Our Mary Street project is coming along nicely so we thought we’d share an update and some photos of the scheme. On a very rainy Friday in April (suppose that’s why they call it April showers), we popped down to snap the progress so far.

The original historical details in this property are wonderful and showcase the colourful history of the building. Indeed, a core aspect of this project has been to retain the building’s historical character, while bringing it up to modern-day standards. From original windows and timber beams, to smaller intricate details such as hooks, this property is brimming with history, and at the heart of the project has been preserving those details.

Heritage projects do come with their own unique set of challenges, and one of the key challenges has been preserving as many of the original windows on the front elevation as viably possible. Preserving historic windows is important, not only because of the building’s listed status, but because they illustrate the craftsmanship and the architectural taste of the period from which they date, and are an integral feature of the design of older buildings. The windows form a key feature of this project, being the eyes of the building, both literally and figuratively.


Preserving the windows in this building is ever more important because of this building’s importance locally. Built c.1823, this is one of the few purpose-built houses with accompanying workshops left in the Jewellery Quarter. Surviving buildings of this type are now incredibly rare; practically they allowed small business owners or “the master and his family to occupy the house at the front of the site, removing the need to live a distance from work”. At this point in the Jewellery Quarter’s development, most people lived within walking distance of their place of work, and if you were a business owner, it was “easier to supervise the activities conducted there”.  27-32 Mary Street is the oldest-surviving purpose-built house and workshop that you’ll find in the Jewellery Quarter. There are some later examples dating from the 1820s and 1830s, with workshops built at the rear of properties, in Caroline Street, Kenyon Street, and Regent Place, but not at the side of properties, as Mary Street illustrates.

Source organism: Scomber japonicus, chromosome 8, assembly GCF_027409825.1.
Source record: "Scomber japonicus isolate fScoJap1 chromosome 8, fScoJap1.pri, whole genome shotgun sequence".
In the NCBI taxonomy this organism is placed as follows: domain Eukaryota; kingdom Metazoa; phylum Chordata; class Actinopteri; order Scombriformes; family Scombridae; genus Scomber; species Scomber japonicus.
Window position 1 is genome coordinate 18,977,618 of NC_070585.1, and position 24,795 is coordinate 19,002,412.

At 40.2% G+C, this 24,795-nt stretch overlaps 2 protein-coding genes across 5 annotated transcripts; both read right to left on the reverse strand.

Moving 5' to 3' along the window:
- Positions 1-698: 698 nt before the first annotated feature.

The map below dates from 1888 and clearly shows the workshops with the adjacent house, which would have been standing for around 70 years by this point. As the map illustrates, the Jewellery Quarter is considerably built up by 1888, and was experiencing massive industrial growth. Many of the other buildings on the map have long disappeared, but 27-32 Mary Street has survived, and we’re very glad about that. Mary Street has such a rich history – if only walls could talk!

© University of Birmingham

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Written by Anne-Marie Hayes